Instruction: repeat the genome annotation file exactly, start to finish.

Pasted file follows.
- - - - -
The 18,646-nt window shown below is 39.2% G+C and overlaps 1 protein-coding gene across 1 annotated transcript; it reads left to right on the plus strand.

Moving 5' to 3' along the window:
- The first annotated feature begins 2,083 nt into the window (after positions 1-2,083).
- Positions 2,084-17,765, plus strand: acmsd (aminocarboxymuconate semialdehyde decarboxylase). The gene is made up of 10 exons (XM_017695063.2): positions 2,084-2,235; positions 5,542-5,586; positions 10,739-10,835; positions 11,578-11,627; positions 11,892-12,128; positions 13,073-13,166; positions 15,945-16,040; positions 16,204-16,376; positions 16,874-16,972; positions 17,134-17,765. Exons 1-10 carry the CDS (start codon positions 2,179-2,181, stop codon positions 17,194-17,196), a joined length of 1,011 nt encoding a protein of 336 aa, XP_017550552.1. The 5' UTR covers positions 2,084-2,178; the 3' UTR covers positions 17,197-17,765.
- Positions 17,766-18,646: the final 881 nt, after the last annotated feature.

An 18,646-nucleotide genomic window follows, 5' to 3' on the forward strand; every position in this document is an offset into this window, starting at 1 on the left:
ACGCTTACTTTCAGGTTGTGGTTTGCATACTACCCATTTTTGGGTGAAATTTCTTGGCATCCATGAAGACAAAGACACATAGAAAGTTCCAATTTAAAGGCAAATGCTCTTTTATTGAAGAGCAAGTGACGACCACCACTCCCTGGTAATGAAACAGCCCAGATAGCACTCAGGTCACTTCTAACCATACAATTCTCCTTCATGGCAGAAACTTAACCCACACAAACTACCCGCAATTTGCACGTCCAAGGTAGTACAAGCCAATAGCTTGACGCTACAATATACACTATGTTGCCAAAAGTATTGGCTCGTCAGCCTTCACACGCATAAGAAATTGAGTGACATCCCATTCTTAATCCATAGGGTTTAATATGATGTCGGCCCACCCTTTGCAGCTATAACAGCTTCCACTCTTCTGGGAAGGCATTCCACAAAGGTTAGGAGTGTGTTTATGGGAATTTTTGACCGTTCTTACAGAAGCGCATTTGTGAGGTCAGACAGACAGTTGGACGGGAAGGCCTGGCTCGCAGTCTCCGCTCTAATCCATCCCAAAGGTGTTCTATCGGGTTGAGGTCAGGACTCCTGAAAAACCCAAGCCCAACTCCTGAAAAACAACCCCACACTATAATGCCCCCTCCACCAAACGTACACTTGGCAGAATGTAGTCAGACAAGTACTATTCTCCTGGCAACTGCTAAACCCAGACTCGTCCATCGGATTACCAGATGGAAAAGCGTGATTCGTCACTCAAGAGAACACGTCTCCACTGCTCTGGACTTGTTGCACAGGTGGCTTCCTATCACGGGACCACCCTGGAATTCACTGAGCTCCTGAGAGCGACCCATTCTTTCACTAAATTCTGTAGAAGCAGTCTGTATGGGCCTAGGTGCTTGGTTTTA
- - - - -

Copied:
The 18,646-nt window shown below is 39.2% G+C and overlaps 1 protein-coding gene across 1 annotated transcript; it reads left to right on the plus strand.

Moving 5' to 3' along the window:
- The first annotated feature begins 2,083 nt into the window (after positions 1-2,083).
- Positions 2,084-17,765, plus strand: acmsd (aminocarboxymuconate semialdehyde decarboxylase). The gene is made up of 10 exons (XM_017695063.2): positions 2,084-2,235; positions 5,542-5,586; positions 10,739-10,835; positions 11,578-11,627; positions 11,892-12,128; positions 13,073-13,166; positions 15,945-16,040; positions 16,204-16,376; positions 16,874-16,972; positions 17,134-17,765. Exons 1-10 carry the CDS (start codon positions 2,179-2,181, stop codon positions 17,194-17,196), a joined length of 1,011 nt encoding a protein of 336 aa, XP_017550552.1. The 5' UTR covers positions 2,084-2,178; the 3' UTR covers positions 17,197-17,765.
- Positions 17,766-18,646: the final 881 nt, after the last annotated feature.

An 18,646-nucleotide genomic window follows, 5' to 3' on the forward strand; every position in this document is an offset into this window, starting at 1 on the left:
ACGCTTACTTTCAGGTTGTGGTTTGCATACTACCCATTTTTGGGTGAAATTTCTTGGCATCCATGAAGACAAAGACACATAGAAAGTTCCAATTTAAAGGCAAATGCTCTTTTATTGAAGAGCAAGTGACGACCACCACTCCCTGGTAATGAAACAGCCCAGATAGCACTCAGGTCACTTCTAACCATACAATTCTCCTTCATGGCAGAAACTTAACCCACACAAACTACCCGCAATTTGCACGTCCAAGGTAGTACAAGCCAATAGCTTGACGCTACAATATACACTATGTTGCCAAAAGTATTGGCTCGTCAGCCTTCACACGCATAAGAAATTGAGTGACATCCCATTCTTAATCCATAGGGTTTAATATGATGTCGGCCCACCCTTTGCAGCTATAACAGCTTCCACTCTTCTGGGAAGGCATTCCACAAAGGTTAGGAGTGTGTTTATGGGAATTTTTGACCGTTCTTACAGAAGCGCATTTGTGAGGTCAGACAGACAGTTGGACGGGAAGGCCTGGCTCGCAGTCTCCGCTCTAATCCATCCCAAAGGTGTTCTATCGGGTTGAGGTCAGGACTCCTGAAAAACCCAAGCCCAACTCCTGAAAAACAACCCCACACTATAATGCCCCCTCCACCAAACGTACACTTGGCAGAATGTAGTCAGACAAGTACTATTCTCCTGGCAACTGCTAAACCCAGACTCGTCCATCGGATTACCAGATGGAAAAGCGTGATTCGTCACTCAAGAGAACACGTCTCCACTGCTCTGGACTTGTTGCACAGGTGGCTTCCTATCACGGGACCACCCTGGAATTCACTGAGCTCCTGAGAGCGACCCATTCTTTCACTAAATTCTGTAGAAGCAGTCTGTATGGGCCTAGGTGCTTGGTTTTA